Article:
• bioconversion;
  • lignocellulose;
  • softwood;
  • lodgepole pine;
  • ethanol;
  • simultaneous saccharification and fermentation (SSF);
  • separate hydrolysis and fermentation (SHF);
  • mountain pine beetle (MPB);
  • SO2-catalyzed steam explosion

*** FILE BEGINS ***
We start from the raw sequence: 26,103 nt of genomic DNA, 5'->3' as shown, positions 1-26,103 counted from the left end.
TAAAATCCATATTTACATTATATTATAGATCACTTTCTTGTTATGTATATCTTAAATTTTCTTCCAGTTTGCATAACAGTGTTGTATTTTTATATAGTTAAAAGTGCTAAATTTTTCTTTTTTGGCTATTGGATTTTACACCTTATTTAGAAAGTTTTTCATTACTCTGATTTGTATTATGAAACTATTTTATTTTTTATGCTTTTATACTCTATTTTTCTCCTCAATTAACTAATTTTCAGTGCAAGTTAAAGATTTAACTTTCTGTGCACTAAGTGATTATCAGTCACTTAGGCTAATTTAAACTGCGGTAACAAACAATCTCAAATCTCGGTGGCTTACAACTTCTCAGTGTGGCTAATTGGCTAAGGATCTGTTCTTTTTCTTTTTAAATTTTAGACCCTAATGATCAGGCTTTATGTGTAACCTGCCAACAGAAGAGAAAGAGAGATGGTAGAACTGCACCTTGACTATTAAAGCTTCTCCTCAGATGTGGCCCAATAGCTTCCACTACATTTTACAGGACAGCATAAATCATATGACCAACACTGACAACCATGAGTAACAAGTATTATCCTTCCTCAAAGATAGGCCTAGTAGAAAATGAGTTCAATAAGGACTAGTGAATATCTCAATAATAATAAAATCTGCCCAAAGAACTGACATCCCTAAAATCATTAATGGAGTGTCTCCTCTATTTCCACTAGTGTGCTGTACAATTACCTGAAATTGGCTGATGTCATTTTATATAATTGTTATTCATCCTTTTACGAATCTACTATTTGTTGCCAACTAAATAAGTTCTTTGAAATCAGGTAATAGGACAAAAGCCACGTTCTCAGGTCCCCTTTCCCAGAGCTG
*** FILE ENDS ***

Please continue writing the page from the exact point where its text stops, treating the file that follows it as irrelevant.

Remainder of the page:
Utilization of ethanol produced from biomass has the potential to offset the use of gasoline and reduce CO2 emissions. This could reduce the effects of global warming, one of which is the current outbreak of epidemic proportions of the mountain pine beetle (MPB) in British Columbia (BC), Canada. The result of this is increasing volumes of dead lodgepole pine with increasingly limited commercial uses. Bioconversion of lodgepole pine to ethanol using SO2-catalyzed steam explosion was investigated. The optimum pretreatment condition for this feedstock was determined to be 200°C, 5 min, and 4% SO2 (w/w). Simultaneous saccharification and fermentation (SSF) of this material provided an overall ethanol yield of 77% of the theoretical yield from raw material based on starting glucan, mannan, and galactan, which corresponds to 244 g ethanol/kg raw material within 30 h. Three conditions representing low (L), medium (M), and high (H) severity were also applied to healthy lodgepole pine. Although the M severity conditions of 200°C, 5 min, and 4% SO2 were sufficiently robust to pretreat healthy wood, the substrate produced from beetle-killed (BK) wood provided consistently higher ethanol yields after SSF than the other substrates tested. BK lodgepole pine appears to be an excellent candidate for efficient and productive bioconversion to ethanol. Biotechnol. Bioeng. 2007;98: 737–746. © 2007 Wiley Periodicals, Inc.